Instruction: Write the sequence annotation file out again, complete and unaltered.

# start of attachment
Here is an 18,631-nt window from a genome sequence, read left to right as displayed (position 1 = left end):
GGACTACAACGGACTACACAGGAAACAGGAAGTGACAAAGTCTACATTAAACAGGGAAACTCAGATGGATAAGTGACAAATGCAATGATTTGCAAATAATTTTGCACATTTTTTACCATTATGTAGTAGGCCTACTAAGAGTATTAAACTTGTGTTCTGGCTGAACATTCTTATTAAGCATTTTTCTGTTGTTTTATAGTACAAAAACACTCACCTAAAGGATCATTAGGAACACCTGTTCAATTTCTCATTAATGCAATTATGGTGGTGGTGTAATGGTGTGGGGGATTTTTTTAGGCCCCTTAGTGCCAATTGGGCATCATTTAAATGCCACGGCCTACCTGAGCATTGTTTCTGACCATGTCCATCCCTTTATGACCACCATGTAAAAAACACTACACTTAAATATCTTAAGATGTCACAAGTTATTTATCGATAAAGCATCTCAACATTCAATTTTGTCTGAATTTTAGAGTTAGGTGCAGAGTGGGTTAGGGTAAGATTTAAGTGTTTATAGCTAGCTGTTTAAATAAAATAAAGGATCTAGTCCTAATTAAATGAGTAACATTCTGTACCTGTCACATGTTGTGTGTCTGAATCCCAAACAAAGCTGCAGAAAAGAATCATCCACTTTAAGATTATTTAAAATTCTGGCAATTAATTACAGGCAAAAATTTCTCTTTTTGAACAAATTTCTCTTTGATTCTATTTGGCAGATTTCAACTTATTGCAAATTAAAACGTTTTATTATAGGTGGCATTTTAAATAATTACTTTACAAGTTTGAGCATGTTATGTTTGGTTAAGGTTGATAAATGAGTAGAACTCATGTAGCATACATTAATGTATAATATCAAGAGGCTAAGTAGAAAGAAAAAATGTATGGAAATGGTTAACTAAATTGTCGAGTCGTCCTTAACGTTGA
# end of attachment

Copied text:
Here is an 18,631-nt window from a genome sequence, read left to right as displayed (position 1 = left end):
GGACTACAACGGACTACACAGGAAACAGGAAGTGACAAAGTCTACATTAAACAGGGAAACTCAGATGGATAAGTGACAAATGCAATGATTTGCAAATAATTTTGCACATTTTTTACCATTATGTAGTAGGCCTACTAAGAGTATTAAACTTGTGTTCTGGCTGAACATTCTTATTAAGCATTTTTCTGTTGTTTTATAGTACAAAAACACTCACCTAAAGGATCATTAGGAACACCTGTTCAATTTCTCATTAATGCAATTATGGTGGTGGTGTAATGGTGTGGGGGATTTTTTTAGGCCCCTTAGTGCCAATTGGGCATCATTTAAATGCCACGGCCTACCTGAGCATTGTTTCTGACCATGTCCATCCCTTTATGACCACCATGTAAAAAACACTACACTTAAATATCTTAAGATGTCACAAGTTATTTATCGATAAAGCATCTCAACATTCAATTTTGTCTGAATTTTAGAGTTAGGTGCAGAGTGGGTTAGGGTAAGATTTAAGTGTTTATAGCTAGCTGTTTAAATAAAATAAAGGATCTAGTCCTAATTAAATGAGTAACATTCTGTACCTGTCACATGTTGTGTGTCTGAATCCCAAACAAAGCTGCAGAAAAGAATCATCCACTTTAAGATTATTTAAAATTCTGGCAATTAATTACAGGCAAAAATTTCTCTTTTTGAACAAATTTCTCTTTGATTCTATTTGGCAGATTTCAACTTATTGCAAATTAAAACGTTTTATTATAGGTGGCATTTTAAATAATTACTTTACAAGTTTGAGCATGTTATGTTTGGTTAAGGTTGATAAATGAGTAGAACTCATGTAGCATACATTAATGTATAATATCAAGAGGCTAAGTAGAAAGAAAAAATGTATGGAAATGGTTAACTAAATTGTCGAGTCGTCCTTAACGTTGA